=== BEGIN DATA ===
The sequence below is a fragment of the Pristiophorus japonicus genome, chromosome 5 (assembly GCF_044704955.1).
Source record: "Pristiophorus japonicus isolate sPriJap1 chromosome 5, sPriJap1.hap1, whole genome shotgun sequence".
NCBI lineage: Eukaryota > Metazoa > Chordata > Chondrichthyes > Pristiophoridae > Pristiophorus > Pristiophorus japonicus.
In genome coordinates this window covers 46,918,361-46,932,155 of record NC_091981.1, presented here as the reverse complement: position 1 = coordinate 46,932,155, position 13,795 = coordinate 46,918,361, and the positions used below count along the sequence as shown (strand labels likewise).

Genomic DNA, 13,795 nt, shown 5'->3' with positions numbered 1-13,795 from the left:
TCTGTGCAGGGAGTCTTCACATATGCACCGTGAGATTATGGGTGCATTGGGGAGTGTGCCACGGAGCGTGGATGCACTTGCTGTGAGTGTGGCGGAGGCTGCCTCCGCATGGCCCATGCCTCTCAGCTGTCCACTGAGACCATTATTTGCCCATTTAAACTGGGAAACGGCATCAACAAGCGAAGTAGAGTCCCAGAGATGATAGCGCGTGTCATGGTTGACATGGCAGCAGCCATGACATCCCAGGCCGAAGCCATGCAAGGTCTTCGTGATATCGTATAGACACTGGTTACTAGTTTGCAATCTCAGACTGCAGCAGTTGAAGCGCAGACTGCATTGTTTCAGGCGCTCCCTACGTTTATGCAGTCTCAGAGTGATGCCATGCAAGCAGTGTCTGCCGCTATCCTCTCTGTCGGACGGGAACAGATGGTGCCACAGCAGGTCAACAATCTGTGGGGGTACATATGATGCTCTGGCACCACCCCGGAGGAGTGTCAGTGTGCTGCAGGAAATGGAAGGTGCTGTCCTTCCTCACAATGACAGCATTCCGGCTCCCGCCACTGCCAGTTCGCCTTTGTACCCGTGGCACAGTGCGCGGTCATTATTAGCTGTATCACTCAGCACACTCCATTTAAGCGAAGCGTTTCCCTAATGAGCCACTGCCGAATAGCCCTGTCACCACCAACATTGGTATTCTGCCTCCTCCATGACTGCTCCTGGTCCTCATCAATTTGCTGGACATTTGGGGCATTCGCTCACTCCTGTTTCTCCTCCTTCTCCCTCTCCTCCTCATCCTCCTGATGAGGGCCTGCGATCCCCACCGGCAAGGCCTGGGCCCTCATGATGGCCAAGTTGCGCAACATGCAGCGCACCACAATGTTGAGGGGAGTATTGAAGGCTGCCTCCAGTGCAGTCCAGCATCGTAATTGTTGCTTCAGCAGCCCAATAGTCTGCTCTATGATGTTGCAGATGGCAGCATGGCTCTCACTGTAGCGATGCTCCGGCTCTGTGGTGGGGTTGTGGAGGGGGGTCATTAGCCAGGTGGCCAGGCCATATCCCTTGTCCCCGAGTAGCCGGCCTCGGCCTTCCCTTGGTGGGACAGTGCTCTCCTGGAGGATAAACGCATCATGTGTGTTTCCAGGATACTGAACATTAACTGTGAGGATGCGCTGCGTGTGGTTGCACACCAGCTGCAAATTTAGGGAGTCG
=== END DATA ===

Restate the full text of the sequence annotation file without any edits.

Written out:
The sequence below is a fragment of the Pristiophorus japonicus genome, chromosome 5 (assembly GCF_044704955.1).
Source record: "Pristiophorus japonicus isolate sPriJap1 chromosome 5, sPriJap1.hap1, whole genome shotgun sequence".
NCBI lineage: Eukaryota > Metazoa > Chordata > Chondrichthyes > Pristiophoridae > Pristiophorus > Pristiophorus japonicus.
In genome coordinates this window covers 46,918,361-46,932,155 of record NC_091981.1, presented here as the reverse complement: position 1 = coordinate 46,932,155, position 13,795 = coordinate 46,918,361, and the positions used below count along the sequence as shown (strand labels likewise).

Genomic DNA, 13,795 nt, shown 5'->3' with positions numbered 1-13,795 from the left:
TCTGTGCAGGGAGTCTTCACATATGCACCGTGAGATTATGGGTGCATTGGGGAGTGTGCCACGGAGCGTGGATGCACTTGCTGTGAGTGTGGCGGAGGCTGCCTCCGCATGGCCCATGCCTCTCAGCTGTCCACTGAGACCATTATTTGCCCATTTAAACTGGGAAACGGCATCAACAAGCGAAGTAGAGTCCCAGAGATGATAGCGCGTGTCATGGTTGACATGGCAGCAGCCATGACATCCCAGGCCGAAGCCATGCAAGGTCTTCGTGATATCGTATAGACACTGGTTACTAGTTTGCAATCTCAGACTGCAGCAGTTGAAGCGCAGACTGCATTGTTTCAGGCGCTCCCTACGTTTATGCAGTCTCAGAGTGATGCCATGCAAGCAGTGTCTGCCGCTATCCTCTCTGTCGGACGGGAACAGATGGTGCCACAGCAGGTCAACAATCTGTGGGGGTACATATGATGCTCTGGCACCACCCCGGAGGAGTGTCAGTGTGCTGCAGGAAATGGAAGGTGCTGTCCTTCCTCACAATGACAGCATTCCGGCTCCCGCCACTGCCAGTTCGCCTTTGTACCCGTGGCACAGTGCGCGGTCATTATTAGCTGTATCACTCAGCACACTCCATTTAAGCGAAGCGTTTCCCTAATGAGCCACTGCCGAATAGCCCTGTCACCACCAACATTGGTATTCTGCCTCCTCCATGACTGCTCCTGGTCCTCATCAATTTGCTGGACATTTGGGGCATTCGCTCACTCCTGTTTCTCCTCCTTCTCCCTCTCCTCCTCATCCTCCTGATGAGGGCCTGCGATCCCCACCGGCAAGGCCTGGGCCCTCATGATGGCCAAGTTGCGCAACATGCAGCGCACCACAATGTTGAGGGGAGTATTGAAGGCTGCCTCCAGTGCAGTCCAGCATCGTAATTGTTGCTTCAGCAGCCCAATAGTCTGCTCTATGATGTTGCAGATGGCAGCATGGCTCTCACTGTAGCGATGCTCCGGCTCTGTGGTGGGGTTGTGGAGGGGGGTCATTAGCCAGGTGGCCAGGCCATATCCCTTGTCCCCGAGTAGCCGGCCTCGGCCTTCCCTTGGTGGGACAGTGCTCTCCTGGAGGATAAACGCATCATGTGTGTTTCCAGGATACTGAACATTAACTGTGAGGATGCGCTGCGTGTGGTTGCACACCAGCTGCAAATTTAGGGAGTCG